I have a 415V 3 phase motor, but during emergency situation a 110V DC to 220VAC 3 Phase inverter comes into place. What will be the effects on the motor

  • \$\begingroup\$ What does the motor manufacturer say? \$\endgroup\$ – Andy aka Jan 21 '15 at 11:42
  • \$\begingroup\$ There is nothing mentioned by the manufacturer. The Inverter part came later into the design as a result this problem. \$\endgroup\$ – Karthik Shetty Jan 21 '15 at 11:52
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    \$\begingroup\$ Have you tried asking them? Also, have you considered that the 220Vac invertor actually produces a line-to-line voltage that is 381 volts? \$\endgroup\$ – Andy aka Jan 21 '15 at 12:09
  • \$\begingroup\$ Is your inverter 220 VAC or 240 VAC? Your question is inconsistent. Note that 240 VAC phase-to-neutral in a Y configuration is the same thing as 415 VAC phase-to-phase. \$\endgroup\$ – Dave Tweed Jan 21 '15 at 14:26
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    \$\begingroup\$ Could it be possible one piece of equipment is stating line-line (usual for 3ph equipment) and the other stating phase voltage (typical for aerospace and equipment that can operate single phase). \$\endgroup\$ – JonRB Jan 21 '15 at 16:05

Ignoring changes to efficiency and power factor if the output power stays the same, then the input power must stay the same and the only way for that to happen when the voltage decreases is for the current to increase. If this causes the current to go above the rated current, then your motor will start to overheat and you could see shortened life. In your situation, \$\frac{415}{220}=1.88\$, so the current should increase by about \$1.88\$ times the normal current.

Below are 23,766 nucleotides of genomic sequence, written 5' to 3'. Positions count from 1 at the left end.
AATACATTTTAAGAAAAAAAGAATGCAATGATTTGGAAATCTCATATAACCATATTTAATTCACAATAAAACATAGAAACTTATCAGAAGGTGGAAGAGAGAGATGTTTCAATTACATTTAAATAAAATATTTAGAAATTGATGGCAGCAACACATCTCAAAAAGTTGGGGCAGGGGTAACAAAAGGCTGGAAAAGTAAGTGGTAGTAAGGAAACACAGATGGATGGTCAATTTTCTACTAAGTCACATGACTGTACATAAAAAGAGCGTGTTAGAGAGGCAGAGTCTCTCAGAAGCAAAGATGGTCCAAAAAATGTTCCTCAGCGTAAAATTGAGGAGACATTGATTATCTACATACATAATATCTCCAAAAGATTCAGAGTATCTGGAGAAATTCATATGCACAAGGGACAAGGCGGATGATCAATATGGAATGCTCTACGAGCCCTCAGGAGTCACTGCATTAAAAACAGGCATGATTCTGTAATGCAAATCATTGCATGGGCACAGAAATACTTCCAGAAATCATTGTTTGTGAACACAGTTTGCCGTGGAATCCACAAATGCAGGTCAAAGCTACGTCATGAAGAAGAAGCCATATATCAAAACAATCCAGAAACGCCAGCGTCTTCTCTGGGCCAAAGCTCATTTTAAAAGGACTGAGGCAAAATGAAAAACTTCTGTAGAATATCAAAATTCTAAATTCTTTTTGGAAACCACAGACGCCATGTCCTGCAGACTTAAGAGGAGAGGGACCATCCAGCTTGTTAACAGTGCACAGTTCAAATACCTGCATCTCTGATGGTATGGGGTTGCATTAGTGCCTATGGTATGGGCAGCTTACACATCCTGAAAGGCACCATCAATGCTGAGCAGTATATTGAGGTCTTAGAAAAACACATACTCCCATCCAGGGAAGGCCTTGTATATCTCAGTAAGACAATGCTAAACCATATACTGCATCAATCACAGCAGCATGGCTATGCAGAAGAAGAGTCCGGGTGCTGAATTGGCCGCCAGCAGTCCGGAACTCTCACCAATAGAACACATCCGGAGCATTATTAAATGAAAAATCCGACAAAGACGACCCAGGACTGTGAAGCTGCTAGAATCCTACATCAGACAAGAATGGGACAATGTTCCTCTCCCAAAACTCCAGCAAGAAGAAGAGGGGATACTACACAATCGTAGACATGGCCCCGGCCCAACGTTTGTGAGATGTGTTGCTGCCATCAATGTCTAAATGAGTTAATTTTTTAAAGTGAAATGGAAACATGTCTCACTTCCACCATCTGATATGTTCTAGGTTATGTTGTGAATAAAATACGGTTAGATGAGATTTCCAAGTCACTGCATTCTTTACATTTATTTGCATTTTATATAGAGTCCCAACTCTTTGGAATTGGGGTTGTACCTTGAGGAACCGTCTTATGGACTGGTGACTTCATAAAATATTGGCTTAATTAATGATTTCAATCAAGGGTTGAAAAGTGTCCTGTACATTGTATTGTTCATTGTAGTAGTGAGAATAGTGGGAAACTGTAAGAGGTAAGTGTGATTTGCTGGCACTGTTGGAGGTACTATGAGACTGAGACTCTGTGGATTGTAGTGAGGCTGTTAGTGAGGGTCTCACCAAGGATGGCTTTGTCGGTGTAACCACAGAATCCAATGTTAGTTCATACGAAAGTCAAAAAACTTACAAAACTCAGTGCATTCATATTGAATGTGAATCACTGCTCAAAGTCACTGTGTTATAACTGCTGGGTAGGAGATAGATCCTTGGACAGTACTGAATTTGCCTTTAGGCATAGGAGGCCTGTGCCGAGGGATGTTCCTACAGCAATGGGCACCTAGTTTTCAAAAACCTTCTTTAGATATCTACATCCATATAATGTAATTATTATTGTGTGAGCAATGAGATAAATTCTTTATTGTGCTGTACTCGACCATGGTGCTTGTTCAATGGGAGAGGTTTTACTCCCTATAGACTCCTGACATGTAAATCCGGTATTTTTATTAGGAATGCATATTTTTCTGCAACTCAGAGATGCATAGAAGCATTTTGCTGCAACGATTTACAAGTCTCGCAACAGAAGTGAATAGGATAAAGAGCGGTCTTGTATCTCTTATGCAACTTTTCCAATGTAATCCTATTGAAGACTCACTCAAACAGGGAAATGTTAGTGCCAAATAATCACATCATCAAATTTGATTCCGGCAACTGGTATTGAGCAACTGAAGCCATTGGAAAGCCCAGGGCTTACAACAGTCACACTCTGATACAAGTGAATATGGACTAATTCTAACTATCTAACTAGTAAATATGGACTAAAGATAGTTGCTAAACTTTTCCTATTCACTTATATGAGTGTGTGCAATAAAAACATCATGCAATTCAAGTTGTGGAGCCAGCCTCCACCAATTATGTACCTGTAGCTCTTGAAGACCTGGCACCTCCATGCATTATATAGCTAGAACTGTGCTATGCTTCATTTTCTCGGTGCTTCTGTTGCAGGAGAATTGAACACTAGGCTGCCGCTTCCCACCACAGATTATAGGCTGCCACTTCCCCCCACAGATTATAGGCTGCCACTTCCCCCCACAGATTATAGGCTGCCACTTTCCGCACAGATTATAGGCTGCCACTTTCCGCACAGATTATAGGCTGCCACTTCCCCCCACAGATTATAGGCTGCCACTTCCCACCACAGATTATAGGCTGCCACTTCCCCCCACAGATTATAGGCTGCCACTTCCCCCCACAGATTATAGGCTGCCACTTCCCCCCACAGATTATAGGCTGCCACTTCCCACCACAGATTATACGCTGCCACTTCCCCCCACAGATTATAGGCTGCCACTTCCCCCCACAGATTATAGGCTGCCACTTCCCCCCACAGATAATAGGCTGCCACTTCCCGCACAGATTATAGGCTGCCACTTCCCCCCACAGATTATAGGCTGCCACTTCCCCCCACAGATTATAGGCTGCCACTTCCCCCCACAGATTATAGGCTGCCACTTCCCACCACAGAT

However, a torque is related to the voltage squared, so your starting torque and pull up torque will be decreased to about \$(\frac{220}{415})^2=0.33\$ of the rated values. You may have trouble starting any loads in this situation.

  • \$\begingroup\$ Sorry, but I had to downvote. See Dave Tweed's comment. This is 3-phase power, and it can be specified in different ways. \$\endgroup\$ – WhatRoughBeast Jan 21 '15 at 15:45
  • \$\begingroup\$ @WhatRoughBeast, if Karthik Shetty comes back and clarifies what his voltage is, I will update my answer. Or do you think I should make the answer more general, not including specific voltages? \$\endgroup\$ – Eric Jan 21 '15 at 16:44
  • \$\begingroup\$ Voltage is 220V Line to Line 3 Phase \$\endgroup\$ – Karthik Shetty Jan 22 '15 at 3:39

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